Torrentfreak wrote last week about what is apparently the latest study to show that filesharers are also disproportionately the high-end spenders on media goods–in this case with regard to movies, which is a significant result since movie piracy is often said to have a high rate of substitution for legal sales. The funny part is that the study isn’t available because it was (allegedly) buried by its unnamed sponsor. But apparently someone at the German firm that conducted it, GfK, was sufficiently annoyed to leak the story. Mike Masnick then noted that this is the latest in a pretty long line of studies to show correlation between filesharing and media spending.
But Mike didn’t include one of my recent favorites: a study released last January by the French HADOPI organization, which is responsible for implementing the French 3-strikes law to disconnect repeat file sharers from the Internet. Here’s the relevant slide (h/t Jeremie).
Now, they’ve gone out of their way to make this confusing even in French, but basically it says:
- 7% of those surveyed spend over 100 euros per month on cultural goods on the Internet. Among these, 64% admit to ‘illicit use’ or filesharing.
- 17% spend 31-99 euros per month. Among these, 57% admit to illicit use.
- Among those who spend nothing, only about 36% pirate. (It’s not entirely clear to me what ‘licit use’ signifies in a context of zero spending, but let’s skip over that).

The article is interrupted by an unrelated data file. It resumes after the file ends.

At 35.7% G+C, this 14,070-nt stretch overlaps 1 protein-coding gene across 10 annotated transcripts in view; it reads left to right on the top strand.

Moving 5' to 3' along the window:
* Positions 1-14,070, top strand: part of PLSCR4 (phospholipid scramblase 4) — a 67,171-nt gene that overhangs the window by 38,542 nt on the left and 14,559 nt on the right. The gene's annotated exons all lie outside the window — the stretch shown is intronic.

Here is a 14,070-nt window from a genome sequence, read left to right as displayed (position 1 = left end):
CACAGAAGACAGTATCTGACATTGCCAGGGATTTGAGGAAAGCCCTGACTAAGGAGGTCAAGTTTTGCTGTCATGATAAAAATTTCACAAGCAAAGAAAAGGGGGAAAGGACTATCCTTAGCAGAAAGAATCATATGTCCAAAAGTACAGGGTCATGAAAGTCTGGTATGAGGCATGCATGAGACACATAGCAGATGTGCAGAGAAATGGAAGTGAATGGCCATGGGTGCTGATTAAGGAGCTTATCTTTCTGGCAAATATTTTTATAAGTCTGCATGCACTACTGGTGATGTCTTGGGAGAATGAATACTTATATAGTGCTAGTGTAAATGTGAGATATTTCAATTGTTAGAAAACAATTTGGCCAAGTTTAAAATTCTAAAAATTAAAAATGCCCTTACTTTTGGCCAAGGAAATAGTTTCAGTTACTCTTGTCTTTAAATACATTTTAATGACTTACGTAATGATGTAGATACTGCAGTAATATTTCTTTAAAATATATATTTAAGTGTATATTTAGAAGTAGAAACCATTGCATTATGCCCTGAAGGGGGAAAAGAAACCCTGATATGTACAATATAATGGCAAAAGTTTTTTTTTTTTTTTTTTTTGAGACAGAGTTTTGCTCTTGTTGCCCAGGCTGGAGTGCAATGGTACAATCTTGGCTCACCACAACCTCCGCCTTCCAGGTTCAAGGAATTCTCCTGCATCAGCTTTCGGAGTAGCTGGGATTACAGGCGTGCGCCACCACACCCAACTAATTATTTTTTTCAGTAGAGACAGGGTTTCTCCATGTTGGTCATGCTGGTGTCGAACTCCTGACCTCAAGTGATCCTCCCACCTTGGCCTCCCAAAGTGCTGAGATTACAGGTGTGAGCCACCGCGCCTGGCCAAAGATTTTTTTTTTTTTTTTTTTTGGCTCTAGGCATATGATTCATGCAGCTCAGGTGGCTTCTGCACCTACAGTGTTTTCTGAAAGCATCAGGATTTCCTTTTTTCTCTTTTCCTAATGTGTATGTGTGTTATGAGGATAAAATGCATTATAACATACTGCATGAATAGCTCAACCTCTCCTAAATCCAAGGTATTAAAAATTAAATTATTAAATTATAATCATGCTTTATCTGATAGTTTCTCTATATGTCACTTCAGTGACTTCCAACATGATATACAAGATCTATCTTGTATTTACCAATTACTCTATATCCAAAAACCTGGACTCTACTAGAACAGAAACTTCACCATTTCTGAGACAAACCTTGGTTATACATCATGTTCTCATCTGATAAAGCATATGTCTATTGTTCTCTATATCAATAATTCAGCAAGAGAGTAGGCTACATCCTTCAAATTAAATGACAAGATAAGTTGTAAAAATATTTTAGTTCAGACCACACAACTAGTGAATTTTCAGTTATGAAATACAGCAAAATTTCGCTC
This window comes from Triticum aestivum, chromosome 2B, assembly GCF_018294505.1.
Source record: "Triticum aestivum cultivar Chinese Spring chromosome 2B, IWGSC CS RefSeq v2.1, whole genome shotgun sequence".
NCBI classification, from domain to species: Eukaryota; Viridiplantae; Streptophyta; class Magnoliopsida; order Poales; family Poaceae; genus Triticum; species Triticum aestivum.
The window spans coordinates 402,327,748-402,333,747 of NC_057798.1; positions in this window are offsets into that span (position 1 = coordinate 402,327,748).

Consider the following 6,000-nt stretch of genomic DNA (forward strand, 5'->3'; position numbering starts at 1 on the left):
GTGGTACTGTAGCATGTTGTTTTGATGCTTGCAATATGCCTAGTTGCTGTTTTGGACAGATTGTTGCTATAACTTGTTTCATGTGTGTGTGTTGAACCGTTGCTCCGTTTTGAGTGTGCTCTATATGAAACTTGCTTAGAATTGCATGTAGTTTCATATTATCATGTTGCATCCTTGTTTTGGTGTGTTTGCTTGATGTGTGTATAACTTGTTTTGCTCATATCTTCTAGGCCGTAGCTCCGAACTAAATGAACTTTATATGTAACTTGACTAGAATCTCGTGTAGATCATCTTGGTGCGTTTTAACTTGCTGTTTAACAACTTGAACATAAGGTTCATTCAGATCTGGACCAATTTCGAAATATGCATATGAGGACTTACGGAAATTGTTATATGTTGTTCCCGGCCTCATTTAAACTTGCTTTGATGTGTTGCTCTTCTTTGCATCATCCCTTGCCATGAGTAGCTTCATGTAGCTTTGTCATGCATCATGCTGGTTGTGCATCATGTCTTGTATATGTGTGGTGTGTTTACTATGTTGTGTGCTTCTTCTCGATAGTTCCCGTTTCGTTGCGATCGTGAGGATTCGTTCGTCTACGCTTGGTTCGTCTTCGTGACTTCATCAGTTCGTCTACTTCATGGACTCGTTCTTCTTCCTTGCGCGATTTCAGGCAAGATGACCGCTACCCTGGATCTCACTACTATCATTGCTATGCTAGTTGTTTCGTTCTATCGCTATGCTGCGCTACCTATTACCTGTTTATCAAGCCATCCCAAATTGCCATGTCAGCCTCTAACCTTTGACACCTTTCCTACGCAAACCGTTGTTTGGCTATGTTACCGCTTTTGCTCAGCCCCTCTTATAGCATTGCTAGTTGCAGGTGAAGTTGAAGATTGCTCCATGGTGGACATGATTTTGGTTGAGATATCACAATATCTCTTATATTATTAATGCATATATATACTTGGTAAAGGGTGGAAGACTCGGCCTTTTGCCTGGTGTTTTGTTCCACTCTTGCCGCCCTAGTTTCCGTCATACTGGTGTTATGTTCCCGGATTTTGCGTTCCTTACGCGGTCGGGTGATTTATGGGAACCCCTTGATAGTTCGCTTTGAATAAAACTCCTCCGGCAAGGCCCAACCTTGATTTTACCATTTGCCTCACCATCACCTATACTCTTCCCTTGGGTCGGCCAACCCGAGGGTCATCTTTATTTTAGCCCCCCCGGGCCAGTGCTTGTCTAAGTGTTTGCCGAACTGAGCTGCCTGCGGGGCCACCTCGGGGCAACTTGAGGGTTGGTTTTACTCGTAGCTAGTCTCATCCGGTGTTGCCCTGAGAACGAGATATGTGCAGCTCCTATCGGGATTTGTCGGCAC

Here’s a simpler version:
Now, the valuable customers are on the right, and the really valuable ones who spend over 100 euros per month online on the far right. About 2/3 are file sharers targeted by HADOPI.
HADOPI is betting that warnings will be enough to push the percentage of file sharers down–a view the survey says is also shared by 33% of filesharers. That’s not an illogical assumption, and time will tell if it’s right. But the evidence suggests that there are lots of ways this bet could go wrong, even if HADOPI survives the inevitable judicial scrutiny in France and at the EU level (and growing political opposition). If piracy is a sampling and discovery tool for high spenders, then suppressing piracy could depress legal sales. If–as I’ll argue at more length in a subsequent post–we’re in a mostly zero-sum market in which consumers are maxed out on discretionary media expenditures, then enforcement won’t significantly expand but at best just cannibalize one media sector for another. Music, games, and movies, let’s say, competing for the same discretionary dollars–and all of them competing with rising, increasingly non-discretionary internet access and data charges. If we’re in this type of market, then HADOPI is just in the business of eliminating its best customers. Good luck with that business model.